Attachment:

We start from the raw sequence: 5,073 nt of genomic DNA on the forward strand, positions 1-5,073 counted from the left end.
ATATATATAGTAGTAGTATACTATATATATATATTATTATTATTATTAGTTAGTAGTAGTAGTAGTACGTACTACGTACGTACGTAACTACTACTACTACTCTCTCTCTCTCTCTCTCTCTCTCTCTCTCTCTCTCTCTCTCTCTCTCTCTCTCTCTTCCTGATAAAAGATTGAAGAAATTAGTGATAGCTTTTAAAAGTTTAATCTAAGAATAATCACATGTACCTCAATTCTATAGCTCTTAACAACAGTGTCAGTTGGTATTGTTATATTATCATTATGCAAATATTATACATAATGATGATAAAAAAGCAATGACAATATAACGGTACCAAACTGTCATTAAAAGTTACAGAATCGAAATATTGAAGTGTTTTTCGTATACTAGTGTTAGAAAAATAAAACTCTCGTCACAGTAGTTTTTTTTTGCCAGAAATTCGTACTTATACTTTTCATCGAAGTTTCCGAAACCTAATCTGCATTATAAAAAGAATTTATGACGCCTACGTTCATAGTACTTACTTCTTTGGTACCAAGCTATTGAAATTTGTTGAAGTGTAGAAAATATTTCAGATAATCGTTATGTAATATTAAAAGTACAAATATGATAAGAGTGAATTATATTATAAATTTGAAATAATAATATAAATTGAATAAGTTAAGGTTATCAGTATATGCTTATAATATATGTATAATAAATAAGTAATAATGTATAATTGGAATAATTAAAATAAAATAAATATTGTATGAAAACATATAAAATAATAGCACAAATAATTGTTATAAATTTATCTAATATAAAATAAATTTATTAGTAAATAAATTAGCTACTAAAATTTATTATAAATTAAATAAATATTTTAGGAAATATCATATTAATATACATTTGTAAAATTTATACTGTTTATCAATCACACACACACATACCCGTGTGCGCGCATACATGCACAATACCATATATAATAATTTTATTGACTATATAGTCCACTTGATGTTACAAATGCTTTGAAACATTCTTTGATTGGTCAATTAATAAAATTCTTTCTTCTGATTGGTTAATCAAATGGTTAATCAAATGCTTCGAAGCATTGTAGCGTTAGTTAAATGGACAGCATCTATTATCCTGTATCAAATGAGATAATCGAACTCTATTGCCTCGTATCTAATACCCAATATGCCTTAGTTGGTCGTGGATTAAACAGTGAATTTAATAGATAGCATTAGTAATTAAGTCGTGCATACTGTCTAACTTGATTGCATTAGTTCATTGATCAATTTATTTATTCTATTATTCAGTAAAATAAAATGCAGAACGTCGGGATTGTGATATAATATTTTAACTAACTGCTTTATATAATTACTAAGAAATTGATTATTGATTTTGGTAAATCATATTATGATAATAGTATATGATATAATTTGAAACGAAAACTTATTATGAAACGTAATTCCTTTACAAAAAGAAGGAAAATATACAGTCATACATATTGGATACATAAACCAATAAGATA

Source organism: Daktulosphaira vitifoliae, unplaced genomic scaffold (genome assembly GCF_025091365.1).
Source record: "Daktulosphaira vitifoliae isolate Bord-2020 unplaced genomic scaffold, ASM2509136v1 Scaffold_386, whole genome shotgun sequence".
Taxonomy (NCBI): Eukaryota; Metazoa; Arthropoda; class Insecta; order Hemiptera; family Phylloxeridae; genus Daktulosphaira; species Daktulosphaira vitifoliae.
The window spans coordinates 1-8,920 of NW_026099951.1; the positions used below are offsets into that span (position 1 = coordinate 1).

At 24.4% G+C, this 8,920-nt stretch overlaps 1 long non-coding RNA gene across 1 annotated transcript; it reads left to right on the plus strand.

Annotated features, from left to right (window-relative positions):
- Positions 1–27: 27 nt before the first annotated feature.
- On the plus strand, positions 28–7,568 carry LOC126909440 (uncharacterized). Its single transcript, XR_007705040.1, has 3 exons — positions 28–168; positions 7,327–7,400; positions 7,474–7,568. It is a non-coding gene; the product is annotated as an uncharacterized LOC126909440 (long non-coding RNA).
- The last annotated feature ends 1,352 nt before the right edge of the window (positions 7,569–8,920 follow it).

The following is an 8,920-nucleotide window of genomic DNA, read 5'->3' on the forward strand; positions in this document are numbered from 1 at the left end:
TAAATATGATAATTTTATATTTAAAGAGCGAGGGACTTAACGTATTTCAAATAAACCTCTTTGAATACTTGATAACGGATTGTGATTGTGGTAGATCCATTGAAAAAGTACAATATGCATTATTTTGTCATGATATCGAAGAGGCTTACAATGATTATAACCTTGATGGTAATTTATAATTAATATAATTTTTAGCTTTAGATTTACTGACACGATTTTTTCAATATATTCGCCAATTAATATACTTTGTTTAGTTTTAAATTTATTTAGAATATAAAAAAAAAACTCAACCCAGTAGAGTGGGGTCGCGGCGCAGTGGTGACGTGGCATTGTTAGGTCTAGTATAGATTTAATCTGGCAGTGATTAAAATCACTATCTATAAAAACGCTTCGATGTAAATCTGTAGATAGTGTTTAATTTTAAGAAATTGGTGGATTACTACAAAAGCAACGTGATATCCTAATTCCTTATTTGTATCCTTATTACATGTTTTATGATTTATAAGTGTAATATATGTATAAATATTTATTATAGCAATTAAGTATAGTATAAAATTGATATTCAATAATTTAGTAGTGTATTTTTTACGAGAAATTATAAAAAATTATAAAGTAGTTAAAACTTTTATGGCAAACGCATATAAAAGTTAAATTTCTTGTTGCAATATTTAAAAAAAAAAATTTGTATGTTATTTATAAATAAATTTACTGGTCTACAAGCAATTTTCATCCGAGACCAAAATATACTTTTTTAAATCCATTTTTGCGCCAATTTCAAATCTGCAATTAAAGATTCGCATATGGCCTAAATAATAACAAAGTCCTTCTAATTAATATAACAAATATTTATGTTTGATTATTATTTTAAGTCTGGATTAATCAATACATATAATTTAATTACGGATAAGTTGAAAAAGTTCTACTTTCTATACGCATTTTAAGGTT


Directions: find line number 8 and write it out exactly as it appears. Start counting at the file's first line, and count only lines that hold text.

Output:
Annotated features, from left to right (window-relative positions):